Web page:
My feeling is, given how much the two of you have endured already, your marriage is not damaged. He's seen you through thick and thin, good and bad, and, as my wife put it, 'at the ugliest, darkest time of my existence' and he's still there...that's love.

      I understand about the pills...I've hidden my wife's pills and still, on her dark days, worry about what I'll find when I get home. Thankfully, the suicide ideations have subsided but I know they're still lingering somewhere within.

      Thank you for your link...and for your ongoing battle. Know there's always support - from your husband, family, from the guys on this blog - to remind you how wonderful and amazing a woman you are (and I don't know you either).

      "troubles they may come and go but good times, they're the gold..." (to quote our wedding song...we're a Dave Matthews household)

      Thank you for baring your heart and soul...you're a strong, powerful woman. The force is strong with you!

      J.

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  15. dmb68....i am not afraid to admit that i just shed some tears. men cry, men SHOULD cry, especially when going thru PMDD. I cried because it is SO incredibly nice to hear that..you really dont hate your husband. Your struggles sound so much like my wifes its unbelievable, nearly identical.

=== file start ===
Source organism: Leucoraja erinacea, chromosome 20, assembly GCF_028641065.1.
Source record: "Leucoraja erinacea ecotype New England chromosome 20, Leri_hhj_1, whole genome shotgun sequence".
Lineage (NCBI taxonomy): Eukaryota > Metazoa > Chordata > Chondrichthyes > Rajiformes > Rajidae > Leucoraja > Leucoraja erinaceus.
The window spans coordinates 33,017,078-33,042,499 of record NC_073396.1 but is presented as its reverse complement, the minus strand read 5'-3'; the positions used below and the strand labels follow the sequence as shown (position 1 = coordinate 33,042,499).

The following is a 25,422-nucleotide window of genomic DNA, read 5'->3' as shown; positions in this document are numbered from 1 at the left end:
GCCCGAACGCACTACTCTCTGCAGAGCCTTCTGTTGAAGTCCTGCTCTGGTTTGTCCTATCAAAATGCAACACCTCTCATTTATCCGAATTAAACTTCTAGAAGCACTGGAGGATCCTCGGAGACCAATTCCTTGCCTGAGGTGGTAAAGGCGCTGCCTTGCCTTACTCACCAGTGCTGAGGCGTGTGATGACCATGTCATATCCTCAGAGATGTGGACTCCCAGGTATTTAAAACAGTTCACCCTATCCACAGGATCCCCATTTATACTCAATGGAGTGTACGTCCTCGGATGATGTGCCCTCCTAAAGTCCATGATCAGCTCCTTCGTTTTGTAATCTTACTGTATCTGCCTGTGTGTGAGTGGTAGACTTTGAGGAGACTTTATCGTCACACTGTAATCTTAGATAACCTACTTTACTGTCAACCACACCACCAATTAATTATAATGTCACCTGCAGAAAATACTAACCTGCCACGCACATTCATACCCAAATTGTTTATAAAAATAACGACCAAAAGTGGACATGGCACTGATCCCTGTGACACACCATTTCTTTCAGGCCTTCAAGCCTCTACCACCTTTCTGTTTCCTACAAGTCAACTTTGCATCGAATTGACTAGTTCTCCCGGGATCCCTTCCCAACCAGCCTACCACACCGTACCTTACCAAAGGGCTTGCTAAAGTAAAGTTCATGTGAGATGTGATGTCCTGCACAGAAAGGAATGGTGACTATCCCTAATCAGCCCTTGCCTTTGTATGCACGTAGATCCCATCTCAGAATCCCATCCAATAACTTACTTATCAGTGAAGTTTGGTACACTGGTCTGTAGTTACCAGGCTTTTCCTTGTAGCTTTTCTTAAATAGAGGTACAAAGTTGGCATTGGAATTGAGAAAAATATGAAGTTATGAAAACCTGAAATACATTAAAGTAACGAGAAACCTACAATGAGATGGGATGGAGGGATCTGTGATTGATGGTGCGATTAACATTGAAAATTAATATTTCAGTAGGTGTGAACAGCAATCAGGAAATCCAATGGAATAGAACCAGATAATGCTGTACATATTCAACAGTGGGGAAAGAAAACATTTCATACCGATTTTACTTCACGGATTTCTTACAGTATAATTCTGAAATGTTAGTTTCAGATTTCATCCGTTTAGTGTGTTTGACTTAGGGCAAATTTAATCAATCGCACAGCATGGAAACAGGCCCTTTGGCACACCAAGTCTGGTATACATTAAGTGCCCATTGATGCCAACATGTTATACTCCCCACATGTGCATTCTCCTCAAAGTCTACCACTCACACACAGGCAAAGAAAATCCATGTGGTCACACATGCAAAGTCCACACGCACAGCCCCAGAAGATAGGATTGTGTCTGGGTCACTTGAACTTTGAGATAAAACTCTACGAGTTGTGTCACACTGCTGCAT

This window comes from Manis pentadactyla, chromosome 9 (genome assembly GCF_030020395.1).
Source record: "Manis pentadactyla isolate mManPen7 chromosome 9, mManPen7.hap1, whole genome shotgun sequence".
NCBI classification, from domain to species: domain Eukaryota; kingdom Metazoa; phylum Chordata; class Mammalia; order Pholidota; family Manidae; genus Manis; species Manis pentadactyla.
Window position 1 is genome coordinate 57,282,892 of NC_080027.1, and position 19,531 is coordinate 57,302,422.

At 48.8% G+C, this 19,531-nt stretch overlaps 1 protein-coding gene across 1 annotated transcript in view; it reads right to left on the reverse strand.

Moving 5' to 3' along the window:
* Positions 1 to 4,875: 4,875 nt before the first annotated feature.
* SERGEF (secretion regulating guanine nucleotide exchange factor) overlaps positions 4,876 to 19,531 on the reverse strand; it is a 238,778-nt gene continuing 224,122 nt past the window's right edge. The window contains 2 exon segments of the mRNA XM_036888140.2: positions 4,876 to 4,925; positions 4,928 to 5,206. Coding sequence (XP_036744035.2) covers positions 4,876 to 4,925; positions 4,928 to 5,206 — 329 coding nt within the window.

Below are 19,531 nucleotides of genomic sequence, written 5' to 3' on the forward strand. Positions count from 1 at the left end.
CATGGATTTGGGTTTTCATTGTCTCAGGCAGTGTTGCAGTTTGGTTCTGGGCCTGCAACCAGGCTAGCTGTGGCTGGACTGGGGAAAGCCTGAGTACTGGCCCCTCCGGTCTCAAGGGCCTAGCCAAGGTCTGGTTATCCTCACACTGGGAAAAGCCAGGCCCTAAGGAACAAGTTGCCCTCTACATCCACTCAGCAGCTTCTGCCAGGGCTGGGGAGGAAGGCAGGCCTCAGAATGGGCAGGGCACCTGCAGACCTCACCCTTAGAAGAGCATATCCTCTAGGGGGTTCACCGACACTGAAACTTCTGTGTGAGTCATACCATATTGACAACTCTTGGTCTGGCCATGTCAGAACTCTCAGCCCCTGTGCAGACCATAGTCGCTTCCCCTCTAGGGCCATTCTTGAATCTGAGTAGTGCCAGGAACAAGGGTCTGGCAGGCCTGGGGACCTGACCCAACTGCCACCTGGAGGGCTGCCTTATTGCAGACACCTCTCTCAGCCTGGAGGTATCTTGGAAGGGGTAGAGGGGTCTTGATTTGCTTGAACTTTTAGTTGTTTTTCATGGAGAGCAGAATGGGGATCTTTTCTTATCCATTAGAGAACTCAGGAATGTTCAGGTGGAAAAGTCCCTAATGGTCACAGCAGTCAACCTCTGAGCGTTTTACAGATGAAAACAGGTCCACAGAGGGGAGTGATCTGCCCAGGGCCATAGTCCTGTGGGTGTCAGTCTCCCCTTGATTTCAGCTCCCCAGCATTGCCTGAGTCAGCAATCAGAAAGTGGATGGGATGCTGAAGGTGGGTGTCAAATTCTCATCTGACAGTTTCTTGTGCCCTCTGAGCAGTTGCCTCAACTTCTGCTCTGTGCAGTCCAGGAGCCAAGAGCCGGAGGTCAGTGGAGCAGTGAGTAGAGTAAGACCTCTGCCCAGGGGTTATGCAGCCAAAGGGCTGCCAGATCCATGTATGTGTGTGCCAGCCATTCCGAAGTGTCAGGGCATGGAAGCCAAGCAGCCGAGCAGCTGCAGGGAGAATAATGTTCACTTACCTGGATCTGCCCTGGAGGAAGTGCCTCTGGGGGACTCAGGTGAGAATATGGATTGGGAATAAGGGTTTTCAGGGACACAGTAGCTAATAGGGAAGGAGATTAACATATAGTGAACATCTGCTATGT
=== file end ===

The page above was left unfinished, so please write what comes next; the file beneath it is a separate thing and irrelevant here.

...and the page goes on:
The complexity and.. (for me at least) the sudden spring to emergency response team to help a stifle an irrational, unexplainable and intense panic attack. My nature is to respond with a "fixit plan"...like a sudden burst pipe in the basement. ... ...but THAT I can fix. I think it is so hard for me to consistently respond to spontaneous and unexplainable verbal and emotional dagger stabs. Who is the hell responds initially...to that with kindness, love, and tenderness? Anyone? Thats what I'M unrealistically expected to do per my wife. Is that considered a situation where the constant "man up!" insult applies?

    I encourage you to visit the Gia Allemand Foundation website (Formerly known as the National Association for PMDD). I had a very personal and candid phone call with the executive director a while back. She is an great person.

    You are worth EVERY.SINGLE.BIT. to so many. Think of every person in your family and friends. No, they may not understand PMDD but they care about you so much. I care about you and I dont even know you.
    You are beautiful and fierce warrior who has unfortunately been forced to wield a mighty large sword against the PMDD dragon.

    Hopefully us Blacksmith can help ease the fight by creating the best weapon we can provide... love. We try, we may fail and let you down, we try again and we will always. We'd absolutely fight this fight FOR you of we could, to protect our women like we've vowed to. Because you are worth the fight!!

    Just...please bare with us because we cannot see the dragon, but we shall hammer out the weapons.


    I know that was an awful lot of metaphor and analogic speak.. but I hope it paints a visual picture for you of how I see it.

    You are worth it..everything, all...of it. Just hang on.